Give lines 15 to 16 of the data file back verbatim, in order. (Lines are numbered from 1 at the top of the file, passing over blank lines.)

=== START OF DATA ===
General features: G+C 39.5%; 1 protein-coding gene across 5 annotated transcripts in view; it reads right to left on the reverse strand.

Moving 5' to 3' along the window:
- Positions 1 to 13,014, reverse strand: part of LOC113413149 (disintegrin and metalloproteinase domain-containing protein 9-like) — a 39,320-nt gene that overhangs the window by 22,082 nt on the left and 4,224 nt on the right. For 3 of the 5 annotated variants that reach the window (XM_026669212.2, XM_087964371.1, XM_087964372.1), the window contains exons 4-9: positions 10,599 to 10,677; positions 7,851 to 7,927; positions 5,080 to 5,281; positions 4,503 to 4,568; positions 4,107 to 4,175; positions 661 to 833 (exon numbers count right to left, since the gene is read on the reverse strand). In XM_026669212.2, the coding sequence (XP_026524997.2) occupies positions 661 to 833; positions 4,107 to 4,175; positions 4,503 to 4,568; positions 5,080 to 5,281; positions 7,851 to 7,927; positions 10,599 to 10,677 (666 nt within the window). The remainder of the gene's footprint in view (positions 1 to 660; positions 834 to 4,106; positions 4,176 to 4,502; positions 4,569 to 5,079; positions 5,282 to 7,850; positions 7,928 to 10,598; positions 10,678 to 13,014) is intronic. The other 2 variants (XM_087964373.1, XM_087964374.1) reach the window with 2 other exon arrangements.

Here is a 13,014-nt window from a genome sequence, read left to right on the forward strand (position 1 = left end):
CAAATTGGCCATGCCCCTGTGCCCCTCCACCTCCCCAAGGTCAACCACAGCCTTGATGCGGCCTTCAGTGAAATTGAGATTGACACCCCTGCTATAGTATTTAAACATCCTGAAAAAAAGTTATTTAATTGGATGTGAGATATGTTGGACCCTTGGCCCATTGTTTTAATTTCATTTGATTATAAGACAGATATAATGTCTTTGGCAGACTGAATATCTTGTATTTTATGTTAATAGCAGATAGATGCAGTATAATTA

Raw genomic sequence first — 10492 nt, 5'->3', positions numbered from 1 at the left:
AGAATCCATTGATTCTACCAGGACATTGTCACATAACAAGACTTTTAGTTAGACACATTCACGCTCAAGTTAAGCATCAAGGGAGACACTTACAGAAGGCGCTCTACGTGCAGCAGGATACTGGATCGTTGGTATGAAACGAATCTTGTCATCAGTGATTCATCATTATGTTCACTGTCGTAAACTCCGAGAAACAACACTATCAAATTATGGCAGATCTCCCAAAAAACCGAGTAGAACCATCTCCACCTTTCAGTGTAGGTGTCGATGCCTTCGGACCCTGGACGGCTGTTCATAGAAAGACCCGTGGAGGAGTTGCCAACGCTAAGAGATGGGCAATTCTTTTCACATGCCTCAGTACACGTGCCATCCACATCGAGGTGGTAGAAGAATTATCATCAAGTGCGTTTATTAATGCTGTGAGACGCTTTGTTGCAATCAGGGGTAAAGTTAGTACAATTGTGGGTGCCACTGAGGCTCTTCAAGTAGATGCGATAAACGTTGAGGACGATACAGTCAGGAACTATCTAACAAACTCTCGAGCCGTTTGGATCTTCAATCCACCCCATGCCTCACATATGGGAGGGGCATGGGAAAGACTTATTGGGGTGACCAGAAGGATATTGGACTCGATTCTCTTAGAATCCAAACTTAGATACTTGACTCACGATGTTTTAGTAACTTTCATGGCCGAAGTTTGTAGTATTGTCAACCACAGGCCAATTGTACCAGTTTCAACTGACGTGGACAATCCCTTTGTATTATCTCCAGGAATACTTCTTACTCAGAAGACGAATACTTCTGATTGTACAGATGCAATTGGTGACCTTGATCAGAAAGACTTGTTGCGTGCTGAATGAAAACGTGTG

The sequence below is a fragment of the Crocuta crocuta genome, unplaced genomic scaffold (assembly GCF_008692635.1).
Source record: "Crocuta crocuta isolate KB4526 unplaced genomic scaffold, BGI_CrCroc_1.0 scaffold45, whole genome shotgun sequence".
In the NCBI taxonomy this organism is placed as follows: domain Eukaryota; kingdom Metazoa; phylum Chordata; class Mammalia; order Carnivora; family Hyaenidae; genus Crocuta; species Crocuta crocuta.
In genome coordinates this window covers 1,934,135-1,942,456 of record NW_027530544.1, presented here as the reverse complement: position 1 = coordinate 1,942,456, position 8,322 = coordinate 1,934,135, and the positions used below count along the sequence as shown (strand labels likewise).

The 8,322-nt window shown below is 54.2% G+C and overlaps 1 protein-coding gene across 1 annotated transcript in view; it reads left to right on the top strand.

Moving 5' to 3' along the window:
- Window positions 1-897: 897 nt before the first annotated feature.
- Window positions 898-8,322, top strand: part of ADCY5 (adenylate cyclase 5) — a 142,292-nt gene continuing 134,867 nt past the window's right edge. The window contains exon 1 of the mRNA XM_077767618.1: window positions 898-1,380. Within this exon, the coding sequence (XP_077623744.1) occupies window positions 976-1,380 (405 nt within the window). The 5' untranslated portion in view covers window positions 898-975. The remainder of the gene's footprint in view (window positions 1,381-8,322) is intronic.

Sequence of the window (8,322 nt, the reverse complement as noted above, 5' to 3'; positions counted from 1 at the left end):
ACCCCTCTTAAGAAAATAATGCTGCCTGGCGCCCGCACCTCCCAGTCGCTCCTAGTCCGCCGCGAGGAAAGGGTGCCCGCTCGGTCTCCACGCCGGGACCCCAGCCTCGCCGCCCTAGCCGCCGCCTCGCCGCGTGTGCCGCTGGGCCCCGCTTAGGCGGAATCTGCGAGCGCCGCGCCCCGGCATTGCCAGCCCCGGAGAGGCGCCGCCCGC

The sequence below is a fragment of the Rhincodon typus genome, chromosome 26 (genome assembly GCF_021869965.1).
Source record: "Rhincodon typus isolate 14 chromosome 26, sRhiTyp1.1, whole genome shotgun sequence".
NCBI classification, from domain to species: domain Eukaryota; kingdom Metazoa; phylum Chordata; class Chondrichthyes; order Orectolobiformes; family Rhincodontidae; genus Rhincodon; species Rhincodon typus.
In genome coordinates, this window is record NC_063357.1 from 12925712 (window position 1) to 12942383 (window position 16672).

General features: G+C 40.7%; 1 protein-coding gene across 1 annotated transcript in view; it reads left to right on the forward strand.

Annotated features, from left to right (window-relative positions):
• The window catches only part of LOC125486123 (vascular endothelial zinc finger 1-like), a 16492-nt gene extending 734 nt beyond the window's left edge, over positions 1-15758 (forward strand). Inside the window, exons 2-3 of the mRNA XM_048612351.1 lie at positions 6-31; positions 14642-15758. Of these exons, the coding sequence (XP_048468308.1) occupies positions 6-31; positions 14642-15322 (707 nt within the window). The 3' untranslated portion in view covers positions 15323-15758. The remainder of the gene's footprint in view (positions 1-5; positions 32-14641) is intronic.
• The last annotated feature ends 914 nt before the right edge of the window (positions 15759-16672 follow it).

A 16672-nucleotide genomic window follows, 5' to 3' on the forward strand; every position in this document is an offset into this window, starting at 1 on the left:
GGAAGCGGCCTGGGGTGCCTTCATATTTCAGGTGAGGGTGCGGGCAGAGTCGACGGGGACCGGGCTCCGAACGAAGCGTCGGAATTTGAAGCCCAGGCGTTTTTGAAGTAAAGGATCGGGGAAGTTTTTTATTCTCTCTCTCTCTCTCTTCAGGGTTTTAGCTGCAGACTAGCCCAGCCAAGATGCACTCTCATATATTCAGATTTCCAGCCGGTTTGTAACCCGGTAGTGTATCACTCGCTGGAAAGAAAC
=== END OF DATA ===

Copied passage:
- Window positions 898-8,322, top strand: part of ADCY5 (adenylate cyclase 5) — a 142,292-nt gene continuing 134,867 nt past the window's right edge. The window contains exon 1 of the mRNA XM_077767618.1: window positions 898-1,380. Within this exon, the coding sequence (XP_077623744.1) occupies window positions 976-1,380 (405 nt within the window). The 5' untranslated portion in view covers window positions 898-975. The remainder of the gene's footprint in view (window positions 1,381-8,322) is intronic.

Sequence of the window (8,322 nt, the reverse complement as noted above, 5' to 3'; positions counted from 1 at the left end):